Stephanie Schriock, president of political action committee EMILY's List, says that despite gender bias and other obstacles women have to deal with, more female leaders need to take charge of their own future.
EMILY's List, which was founded in 1985 by Ellen Malcolm and 25 other women to raise money for pro-choice Democratic women candidates, has successfully helped hundreds of women get elected to political office, including senators Hillary Clinton and Dianne Feinstein.
"We're just getting started, but we have a long ways to go yet. We're aiming to have 50 percent of Congress be composed of women, a few presidents under our belt, the basics," Schriock says. "It's time." Among the Washington, D.C.-based organization's leadership programs is Madam President, an effort aimed at electing the first female president of the United States. Inc. spoke with Schriock about the traits that define great female leaders and what struggles they face.
What makes women great leaders?
Stephanie Schriock: Women leaders come in all shapes and sizes, but one of the similarities you see in a lot of women leaders is the ability to work together at the decision-making table to get the best decision through collaboration. Women leaders also have a great sense of consensus-building that they bring to the House and Senate.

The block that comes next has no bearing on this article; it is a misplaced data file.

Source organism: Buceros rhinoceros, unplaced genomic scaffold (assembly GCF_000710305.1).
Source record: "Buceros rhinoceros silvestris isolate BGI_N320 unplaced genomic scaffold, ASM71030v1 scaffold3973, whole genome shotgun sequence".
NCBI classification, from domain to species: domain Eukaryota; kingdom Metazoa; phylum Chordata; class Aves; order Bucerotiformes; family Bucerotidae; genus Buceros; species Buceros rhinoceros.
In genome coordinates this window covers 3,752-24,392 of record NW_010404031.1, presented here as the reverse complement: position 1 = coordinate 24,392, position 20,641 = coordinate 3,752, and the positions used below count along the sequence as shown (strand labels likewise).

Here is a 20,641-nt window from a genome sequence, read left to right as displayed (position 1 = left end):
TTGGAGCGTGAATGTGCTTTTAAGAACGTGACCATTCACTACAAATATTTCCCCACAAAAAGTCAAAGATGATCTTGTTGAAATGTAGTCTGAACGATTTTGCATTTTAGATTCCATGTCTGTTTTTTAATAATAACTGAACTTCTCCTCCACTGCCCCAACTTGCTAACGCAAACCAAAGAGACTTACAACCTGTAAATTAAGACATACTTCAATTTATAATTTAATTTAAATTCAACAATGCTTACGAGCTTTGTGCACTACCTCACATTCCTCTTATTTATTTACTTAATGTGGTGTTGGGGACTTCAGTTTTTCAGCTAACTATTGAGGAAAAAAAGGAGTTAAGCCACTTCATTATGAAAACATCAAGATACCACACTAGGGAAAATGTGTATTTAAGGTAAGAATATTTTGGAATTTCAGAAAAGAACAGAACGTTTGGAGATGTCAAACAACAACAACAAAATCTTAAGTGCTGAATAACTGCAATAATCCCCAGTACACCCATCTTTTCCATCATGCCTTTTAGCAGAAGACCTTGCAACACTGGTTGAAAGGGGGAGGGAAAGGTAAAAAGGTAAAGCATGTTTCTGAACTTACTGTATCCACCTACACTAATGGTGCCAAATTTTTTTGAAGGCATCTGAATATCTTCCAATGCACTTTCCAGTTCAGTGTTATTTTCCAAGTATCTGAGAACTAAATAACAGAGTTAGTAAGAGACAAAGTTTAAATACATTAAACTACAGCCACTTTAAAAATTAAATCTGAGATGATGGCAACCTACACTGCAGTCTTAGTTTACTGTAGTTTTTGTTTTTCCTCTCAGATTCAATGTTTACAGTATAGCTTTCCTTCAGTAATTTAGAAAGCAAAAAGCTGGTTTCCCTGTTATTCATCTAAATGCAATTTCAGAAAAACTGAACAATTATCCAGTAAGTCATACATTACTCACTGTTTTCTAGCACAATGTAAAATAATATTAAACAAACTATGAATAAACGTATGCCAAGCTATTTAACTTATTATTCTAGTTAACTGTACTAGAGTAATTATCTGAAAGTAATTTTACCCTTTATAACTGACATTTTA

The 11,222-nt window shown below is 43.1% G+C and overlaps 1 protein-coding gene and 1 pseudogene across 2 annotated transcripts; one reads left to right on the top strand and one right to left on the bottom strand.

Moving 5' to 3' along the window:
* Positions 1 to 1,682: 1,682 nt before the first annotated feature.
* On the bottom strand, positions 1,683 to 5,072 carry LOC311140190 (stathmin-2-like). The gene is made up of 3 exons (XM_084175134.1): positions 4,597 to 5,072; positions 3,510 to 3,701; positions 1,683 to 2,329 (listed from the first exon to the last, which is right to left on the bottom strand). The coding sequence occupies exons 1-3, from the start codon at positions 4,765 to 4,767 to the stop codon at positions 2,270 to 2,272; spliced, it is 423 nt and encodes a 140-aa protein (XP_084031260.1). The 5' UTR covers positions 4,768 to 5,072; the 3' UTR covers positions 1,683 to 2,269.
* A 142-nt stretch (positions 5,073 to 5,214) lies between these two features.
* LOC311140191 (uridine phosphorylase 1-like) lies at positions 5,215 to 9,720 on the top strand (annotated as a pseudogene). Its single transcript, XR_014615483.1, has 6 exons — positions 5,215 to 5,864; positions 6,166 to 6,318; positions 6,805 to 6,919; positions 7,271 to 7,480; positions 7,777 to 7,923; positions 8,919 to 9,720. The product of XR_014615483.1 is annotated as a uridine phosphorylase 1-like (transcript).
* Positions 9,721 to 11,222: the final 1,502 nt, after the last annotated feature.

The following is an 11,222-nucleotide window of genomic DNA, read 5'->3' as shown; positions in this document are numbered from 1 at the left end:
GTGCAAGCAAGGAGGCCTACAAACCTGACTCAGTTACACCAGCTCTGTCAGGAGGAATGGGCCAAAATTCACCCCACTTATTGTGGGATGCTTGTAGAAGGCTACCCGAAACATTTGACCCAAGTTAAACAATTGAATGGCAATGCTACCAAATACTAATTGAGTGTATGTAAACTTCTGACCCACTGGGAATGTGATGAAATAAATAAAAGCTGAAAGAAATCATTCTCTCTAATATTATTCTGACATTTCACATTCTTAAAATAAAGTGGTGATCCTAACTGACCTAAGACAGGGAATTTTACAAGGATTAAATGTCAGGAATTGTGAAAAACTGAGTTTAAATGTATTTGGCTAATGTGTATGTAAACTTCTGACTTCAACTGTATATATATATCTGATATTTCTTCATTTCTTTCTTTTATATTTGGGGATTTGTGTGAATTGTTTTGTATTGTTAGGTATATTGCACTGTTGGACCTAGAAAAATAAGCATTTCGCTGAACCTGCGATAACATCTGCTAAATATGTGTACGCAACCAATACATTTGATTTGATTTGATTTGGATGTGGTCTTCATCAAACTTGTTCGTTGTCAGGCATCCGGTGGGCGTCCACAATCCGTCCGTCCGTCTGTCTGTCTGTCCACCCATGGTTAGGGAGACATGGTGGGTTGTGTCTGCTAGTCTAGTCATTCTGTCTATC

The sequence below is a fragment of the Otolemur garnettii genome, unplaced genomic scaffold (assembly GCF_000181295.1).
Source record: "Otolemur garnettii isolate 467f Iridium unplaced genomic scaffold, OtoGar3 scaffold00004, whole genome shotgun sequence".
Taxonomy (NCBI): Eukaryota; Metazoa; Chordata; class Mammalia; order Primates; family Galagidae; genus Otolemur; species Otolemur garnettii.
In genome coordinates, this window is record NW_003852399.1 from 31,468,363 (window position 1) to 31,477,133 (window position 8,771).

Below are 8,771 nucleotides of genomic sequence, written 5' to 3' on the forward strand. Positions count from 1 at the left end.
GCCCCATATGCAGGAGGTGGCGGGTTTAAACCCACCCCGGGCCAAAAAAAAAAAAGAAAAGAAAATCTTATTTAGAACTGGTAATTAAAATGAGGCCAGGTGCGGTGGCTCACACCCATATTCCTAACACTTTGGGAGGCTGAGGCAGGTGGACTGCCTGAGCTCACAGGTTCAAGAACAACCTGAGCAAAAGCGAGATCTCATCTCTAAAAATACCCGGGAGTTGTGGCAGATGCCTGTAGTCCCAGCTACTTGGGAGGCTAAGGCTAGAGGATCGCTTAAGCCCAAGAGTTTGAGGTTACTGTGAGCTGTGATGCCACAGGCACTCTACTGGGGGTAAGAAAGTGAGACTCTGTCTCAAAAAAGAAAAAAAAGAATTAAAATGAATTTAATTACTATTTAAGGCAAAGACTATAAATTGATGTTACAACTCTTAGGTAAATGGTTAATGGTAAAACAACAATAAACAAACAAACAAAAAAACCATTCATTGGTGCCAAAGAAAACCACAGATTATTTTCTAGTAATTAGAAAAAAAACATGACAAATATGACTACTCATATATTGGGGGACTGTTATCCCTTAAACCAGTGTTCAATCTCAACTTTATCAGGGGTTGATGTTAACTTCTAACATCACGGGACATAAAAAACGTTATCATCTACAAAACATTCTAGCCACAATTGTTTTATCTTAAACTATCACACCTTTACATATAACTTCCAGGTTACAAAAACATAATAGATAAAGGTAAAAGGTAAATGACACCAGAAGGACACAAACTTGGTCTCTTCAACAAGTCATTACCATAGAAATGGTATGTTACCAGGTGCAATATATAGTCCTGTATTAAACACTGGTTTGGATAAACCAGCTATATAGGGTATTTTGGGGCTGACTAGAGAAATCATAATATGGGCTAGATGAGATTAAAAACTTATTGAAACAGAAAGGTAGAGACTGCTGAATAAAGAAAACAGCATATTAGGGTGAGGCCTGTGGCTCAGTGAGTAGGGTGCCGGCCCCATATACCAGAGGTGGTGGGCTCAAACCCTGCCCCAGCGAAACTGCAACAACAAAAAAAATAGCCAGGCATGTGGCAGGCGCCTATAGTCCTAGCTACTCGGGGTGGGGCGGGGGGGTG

What can female leaders do for American politics and business?
SS: When you have more women in leadership roles you tend to see better policies for your communities, better profits margins in corporations, and better family-friendly systems that are good for both women and men. It all seems very logical to us--if you have a 50-50 split [between] men and women at every table, you will have better policies. [But it won't be] until we see our Congress and state legislatures looking like our communities and our nation that we'll get the right policies that reflect the needs of every citizen.
What are the biggest obstacles women face?
SS: We still aren't in large enough numbers in every room. When you think about corporate boardrooms and see one woman, there's a sense the board is thinking, "Well, we have one woman." That's an obstacle. We have research that shows once you have three or more women on a board, the organization has better results overall.
What can women do to help create more female leaders?
SS: It's all about that network. Men in our country have been building a strong network in business and politics for the past 250 years. The truth is women haven't had the ability to build that same kind of network, except in the last 40 years. We're catching up fast, but we are still in the process of building and it's not as big as it needs to be. Once you get that one woman in the room, make sure to grab your sister and bring her through.